Andrew Shaw never saw himself as a second-line center, at least when he first got into the league.
“I always said I’d be happy if I made the NHL and played five minutes a night,” Shaw said on Thursday. “Now I’m pushing myself more and pushing to achieve those goals.”
The pushing has worked. Shaw has logged several games at second-line center between Brandon Saad and Patrick Kane, and he’s feeling more comfortable there with each passing contest. Coach Joel Quenneville, talking before the Blackhawks’ loss to the Minnesota Wild on Thursday, said he’s liked what he’s seen from the trio.
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“Offensively, lot there. Everybody can do things together and they all can make plays on their own,” Quenneville said. “The three of them together is the makings of a line that can be productive. But what they’re doing without the puck is how we want to gauge it. Defensively, what they’re giving up is the best way to measure their effectiveness. They can create enough. We want to see them have more production, more chances for sure on their own side. And they’ve been like that so far.”
The three do all bring a little something different. In playing with Kane, especially, Shaw said he doesn’t try to do anything fancy. He lets Kane do that.
“He’s going to make great plays because he’s a great player,” Shaw said. “All I have to do is create space for him and create traffic.”
It has to be a bonus playing with the likes of Kane but Shaw is still adjusting to the second-line center role. He said he’s getting used to more ice time – he’s gone from playing around 13 minutes to 18-19 minutes a game – as well as being the go-to line when the Blackhawks need a boost on offense. Shaw said Quenneville talks to him about what he needs to do and he also gets advice from Kane, who sits at the next stall in the Blackhawks’ locker room.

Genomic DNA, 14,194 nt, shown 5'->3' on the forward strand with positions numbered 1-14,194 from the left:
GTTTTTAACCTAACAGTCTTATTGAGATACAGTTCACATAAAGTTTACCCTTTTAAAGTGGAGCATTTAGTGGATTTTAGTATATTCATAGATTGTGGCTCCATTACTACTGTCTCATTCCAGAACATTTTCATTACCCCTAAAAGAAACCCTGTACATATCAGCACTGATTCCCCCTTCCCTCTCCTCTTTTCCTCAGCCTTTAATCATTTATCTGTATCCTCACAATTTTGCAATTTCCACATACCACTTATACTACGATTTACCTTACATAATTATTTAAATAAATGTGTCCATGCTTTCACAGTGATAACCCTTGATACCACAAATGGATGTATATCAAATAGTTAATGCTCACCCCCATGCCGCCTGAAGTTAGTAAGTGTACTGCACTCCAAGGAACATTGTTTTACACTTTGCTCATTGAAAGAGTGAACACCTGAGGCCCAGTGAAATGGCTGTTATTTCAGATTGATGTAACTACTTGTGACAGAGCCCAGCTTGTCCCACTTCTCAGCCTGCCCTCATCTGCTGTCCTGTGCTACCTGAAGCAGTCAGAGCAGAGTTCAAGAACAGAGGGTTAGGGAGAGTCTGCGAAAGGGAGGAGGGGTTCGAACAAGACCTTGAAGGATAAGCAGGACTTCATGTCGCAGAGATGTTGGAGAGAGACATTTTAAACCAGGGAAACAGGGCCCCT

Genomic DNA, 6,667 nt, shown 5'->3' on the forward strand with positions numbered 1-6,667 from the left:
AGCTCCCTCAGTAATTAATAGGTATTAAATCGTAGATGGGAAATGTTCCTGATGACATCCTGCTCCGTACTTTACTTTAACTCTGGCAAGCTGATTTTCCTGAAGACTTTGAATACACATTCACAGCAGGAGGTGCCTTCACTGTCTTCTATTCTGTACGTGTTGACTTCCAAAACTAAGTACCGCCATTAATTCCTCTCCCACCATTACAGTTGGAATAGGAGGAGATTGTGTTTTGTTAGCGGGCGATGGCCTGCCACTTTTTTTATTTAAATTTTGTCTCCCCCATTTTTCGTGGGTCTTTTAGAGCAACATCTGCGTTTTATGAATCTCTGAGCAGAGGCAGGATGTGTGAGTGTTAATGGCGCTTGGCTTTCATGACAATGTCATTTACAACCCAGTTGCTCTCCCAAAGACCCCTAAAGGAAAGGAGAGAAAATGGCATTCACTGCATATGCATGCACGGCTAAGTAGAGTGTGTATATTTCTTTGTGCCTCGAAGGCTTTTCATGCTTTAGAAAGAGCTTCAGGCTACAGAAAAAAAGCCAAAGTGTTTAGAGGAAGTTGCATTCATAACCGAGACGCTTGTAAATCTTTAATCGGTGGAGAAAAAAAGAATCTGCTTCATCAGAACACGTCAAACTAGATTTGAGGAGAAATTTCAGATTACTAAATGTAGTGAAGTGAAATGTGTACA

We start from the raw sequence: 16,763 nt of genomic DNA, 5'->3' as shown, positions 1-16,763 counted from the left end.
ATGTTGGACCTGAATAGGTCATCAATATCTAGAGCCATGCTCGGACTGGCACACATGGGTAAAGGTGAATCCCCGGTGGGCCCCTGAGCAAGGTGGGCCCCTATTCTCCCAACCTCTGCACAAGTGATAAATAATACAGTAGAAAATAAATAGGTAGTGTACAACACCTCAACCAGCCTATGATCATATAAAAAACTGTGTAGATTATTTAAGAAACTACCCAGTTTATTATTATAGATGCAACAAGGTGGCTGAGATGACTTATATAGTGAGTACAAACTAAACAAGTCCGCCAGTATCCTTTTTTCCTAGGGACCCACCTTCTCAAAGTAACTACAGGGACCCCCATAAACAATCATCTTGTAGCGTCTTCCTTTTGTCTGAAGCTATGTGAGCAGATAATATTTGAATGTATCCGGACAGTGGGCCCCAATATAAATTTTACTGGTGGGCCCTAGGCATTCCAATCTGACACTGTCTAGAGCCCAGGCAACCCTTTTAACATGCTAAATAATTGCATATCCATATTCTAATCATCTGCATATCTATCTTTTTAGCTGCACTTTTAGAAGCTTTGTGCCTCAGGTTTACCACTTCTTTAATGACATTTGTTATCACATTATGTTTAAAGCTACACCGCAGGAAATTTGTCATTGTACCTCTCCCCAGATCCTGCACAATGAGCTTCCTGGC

“I always ask him if there’s anything I can do to get better,” Shaw said of Kane. “He’s positive. He says to outwork the opponent and we’ll be in their end all night. When we do that, we create offense and score goals along the way.”
Quenneville has said several times that Shaw at second-line center could be a longer-term solution. That could still happen, although when the Blackhawks struggled against the Wild on Thursday, the line changes began. Kane ended the night on the top line with Patrick Sharp and Jonathan Toews. Still, Shaw has gained experience in another spot on the team. And if it does continue there, he welcomes it.
“My confidence level’s higher and I think I’ve picked up some skill along the way,” Shaw said. “The work ethic’s always been there. I’ll just keep plugging away.”